David Cameron’s final words at PMQs today – “Nothing is really impossible if you put your mind to it” – bring to my mind one of his early speeches on poverty.
In 2007, at a speech at the charity Chance UK, David Cameron declared:
“So when I say that we can make British poverty history please do not tell me that it cannot be done. Do not tell me that a society which can decode the human genome…
…build the world's greatest financial centre…
…and provide the young men and women that form the finest armed forces on earth…
…cannot fight and win the battle against poverty.”
I should say, before I go on, that there’s a slew of really rather excellent David Cameron speeches and statement on poverty which he made in his first two or three years as party leader.
For example, during his first visit as opposition leader, he said that in the end the test of his policies would be of how they affect the worst-off in the country.
In his 2006 Scarman Lecture he argued that the 1980s government were wrong to ignore relative poverty: “Even if we are not destitute, we still experience poverty if we cannot afford things that society regards as essential.”
The Chance UK speech, like those other early speeches, was clear and ambitious on poverty. But that ambition had dimmed by the time David Cameron entered office as Prime Minister in 2010 and as his government prioritised large and repeated cuts to working age benefits as a key tool to reduce public spending.
There were a couple of areas of genuine progress. First, the extension of free school meals to all infants in English schools is a policy that will boost attainment, encourage healthier eating and help family budgets. Second, the Coalition extended childcare help through free entitlement and with improved help with childcare costs for low income working parents.
But, overall, the picture was grim: successive cuts to social security hit families with children, and the worst off, hardest. It became grimmer still, when the 2015 Summer Budget unsuccessfully tried to slash tax credits but successfully eviscerated Universal Credit. The latter had been the DWP’s main poverty-fighting tool. In 2010, ministers said it would lift 350,000 children out of poverty. As Universal Credit was cut by the Treasury this figure was downgraded to 150,000 by 2013. Following the 2015 Summer Budget, the Government now refuses to say whether, overall, Universal Credit will lift any children at all out of poverty.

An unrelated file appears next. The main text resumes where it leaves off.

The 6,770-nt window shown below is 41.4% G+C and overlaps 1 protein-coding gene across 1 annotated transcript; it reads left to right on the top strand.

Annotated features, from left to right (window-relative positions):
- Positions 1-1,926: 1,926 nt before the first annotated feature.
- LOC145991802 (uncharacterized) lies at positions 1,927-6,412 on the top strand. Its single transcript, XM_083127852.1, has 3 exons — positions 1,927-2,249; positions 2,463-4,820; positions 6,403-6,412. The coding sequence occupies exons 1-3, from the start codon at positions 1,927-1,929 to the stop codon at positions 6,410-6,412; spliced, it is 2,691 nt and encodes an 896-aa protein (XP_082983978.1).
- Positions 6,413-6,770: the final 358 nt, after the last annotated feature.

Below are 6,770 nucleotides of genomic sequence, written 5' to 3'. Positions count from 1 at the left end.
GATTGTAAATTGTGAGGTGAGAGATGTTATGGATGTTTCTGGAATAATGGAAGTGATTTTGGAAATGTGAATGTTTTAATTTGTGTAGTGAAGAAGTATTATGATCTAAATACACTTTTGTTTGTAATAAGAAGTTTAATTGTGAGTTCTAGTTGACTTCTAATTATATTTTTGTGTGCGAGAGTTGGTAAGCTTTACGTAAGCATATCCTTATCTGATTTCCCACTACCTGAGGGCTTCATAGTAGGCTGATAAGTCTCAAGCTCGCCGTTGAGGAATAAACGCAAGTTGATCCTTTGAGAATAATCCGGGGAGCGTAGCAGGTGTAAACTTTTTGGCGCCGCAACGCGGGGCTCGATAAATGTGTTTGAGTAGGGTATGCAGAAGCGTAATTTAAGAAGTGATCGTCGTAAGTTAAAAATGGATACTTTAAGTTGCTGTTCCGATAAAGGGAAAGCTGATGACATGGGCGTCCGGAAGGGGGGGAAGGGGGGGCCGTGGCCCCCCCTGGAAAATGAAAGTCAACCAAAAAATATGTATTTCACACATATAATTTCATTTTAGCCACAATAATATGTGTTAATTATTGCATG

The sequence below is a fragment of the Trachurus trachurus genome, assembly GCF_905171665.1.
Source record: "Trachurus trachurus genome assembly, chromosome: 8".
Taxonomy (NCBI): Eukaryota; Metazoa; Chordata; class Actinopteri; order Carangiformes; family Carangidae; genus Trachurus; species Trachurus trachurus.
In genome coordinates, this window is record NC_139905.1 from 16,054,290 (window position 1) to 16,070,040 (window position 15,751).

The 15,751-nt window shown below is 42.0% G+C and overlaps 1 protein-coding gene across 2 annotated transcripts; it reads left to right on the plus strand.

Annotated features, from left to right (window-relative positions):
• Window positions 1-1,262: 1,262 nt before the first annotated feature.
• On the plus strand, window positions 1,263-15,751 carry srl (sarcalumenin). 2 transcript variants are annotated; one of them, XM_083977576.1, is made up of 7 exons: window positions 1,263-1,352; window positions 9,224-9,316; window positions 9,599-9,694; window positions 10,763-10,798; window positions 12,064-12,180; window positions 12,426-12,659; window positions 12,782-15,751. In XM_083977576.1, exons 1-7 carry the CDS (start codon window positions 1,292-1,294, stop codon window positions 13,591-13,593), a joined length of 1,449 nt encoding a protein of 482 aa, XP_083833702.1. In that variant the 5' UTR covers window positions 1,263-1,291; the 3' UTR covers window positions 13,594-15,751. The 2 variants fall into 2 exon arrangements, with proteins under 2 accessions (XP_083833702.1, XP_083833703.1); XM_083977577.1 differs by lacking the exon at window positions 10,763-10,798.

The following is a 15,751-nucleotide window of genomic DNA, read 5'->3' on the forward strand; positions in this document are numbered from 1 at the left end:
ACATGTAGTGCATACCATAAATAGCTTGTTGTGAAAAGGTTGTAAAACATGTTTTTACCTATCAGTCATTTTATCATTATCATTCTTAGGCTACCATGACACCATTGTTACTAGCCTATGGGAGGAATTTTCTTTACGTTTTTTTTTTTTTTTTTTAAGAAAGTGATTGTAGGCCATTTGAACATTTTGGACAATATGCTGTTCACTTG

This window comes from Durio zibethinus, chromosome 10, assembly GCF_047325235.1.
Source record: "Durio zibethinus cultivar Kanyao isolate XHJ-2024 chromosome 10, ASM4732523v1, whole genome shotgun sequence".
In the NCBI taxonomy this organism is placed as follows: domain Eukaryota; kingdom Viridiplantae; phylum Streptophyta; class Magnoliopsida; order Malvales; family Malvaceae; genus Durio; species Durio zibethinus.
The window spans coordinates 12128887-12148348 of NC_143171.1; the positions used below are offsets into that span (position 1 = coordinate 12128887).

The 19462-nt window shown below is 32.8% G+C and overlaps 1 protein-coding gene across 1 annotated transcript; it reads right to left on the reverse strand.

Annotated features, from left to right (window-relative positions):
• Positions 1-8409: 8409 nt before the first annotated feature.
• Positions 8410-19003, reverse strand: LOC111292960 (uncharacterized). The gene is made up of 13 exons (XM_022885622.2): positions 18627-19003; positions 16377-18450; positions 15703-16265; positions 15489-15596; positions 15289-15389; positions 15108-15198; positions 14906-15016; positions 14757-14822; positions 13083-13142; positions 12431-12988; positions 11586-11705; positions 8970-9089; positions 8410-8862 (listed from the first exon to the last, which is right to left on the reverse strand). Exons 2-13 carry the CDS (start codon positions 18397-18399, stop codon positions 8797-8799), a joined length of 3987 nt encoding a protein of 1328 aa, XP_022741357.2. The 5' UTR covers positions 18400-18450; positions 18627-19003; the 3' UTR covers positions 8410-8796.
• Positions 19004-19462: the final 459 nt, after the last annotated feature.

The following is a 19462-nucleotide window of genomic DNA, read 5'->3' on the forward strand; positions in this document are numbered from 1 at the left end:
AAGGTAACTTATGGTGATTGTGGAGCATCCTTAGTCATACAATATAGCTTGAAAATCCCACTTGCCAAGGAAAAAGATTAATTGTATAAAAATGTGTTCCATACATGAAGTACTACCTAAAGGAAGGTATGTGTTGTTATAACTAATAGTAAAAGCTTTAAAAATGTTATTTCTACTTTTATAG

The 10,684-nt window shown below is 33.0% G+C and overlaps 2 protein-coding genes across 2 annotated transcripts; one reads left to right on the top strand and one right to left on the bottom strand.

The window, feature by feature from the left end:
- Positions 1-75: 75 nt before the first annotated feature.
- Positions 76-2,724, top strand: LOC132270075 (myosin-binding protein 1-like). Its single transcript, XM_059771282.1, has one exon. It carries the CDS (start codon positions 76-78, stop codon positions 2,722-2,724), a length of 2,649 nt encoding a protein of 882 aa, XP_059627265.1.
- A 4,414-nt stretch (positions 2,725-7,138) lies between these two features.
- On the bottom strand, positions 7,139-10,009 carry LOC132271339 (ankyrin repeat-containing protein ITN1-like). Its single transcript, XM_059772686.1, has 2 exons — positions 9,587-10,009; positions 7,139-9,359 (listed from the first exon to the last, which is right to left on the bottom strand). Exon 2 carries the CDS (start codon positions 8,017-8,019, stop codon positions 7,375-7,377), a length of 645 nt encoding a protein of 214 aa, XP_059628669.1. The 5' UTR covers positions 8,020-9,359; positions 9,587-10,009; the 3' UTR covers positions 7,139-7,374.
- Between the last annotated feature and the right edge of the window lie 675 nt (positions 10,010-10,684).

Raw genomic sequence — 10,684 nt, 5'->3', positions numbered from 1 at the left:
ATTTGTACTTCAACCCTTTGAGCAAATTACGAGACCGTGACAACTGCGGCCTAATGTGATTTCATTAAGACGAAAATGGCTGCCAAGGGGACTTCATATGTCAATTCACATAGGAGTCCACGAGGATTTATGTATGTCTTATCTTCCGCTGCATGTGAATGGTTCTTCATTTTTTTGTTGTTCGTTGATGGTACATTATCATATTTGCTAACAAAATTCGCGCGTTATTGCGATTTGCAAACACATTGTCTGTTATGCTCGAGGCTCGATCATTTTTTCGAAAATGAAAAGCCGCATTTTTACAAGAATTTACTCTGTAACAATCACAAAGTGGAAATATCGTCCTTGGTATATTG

The IFS projects that child poverty will rise by more than 50% by 2020-21.
The Welfare Reform and Work Act passed earlier this year demonstrated how far David Cameron had rowed back from the optimism of his early days. The Act, in effect, repeals the Child Poverty Act which he had so noisily supported in 2010 and scraps the statutory measures and targets on child poverty.
A Prime Minister who came in promising to protect child benefit looks like he’ll be responsible for it being cut by a quarter.
A Prime Minister who promised he would measure and act on poverty has ended up increasing it and playing down its central importance to life chances.
It’s encouraging that the new Prime Minister, Theresa May, wants to take on the life chances agenda from the outgoing Prime Minister. If she wants to find out more about the importance of poverty to childhoods and life chances then reading those early Cameron speeches won’t be a bad start.
But they would only be a start. The new Prime Minister has inherited a child poverty crisis that needs actions, not more words.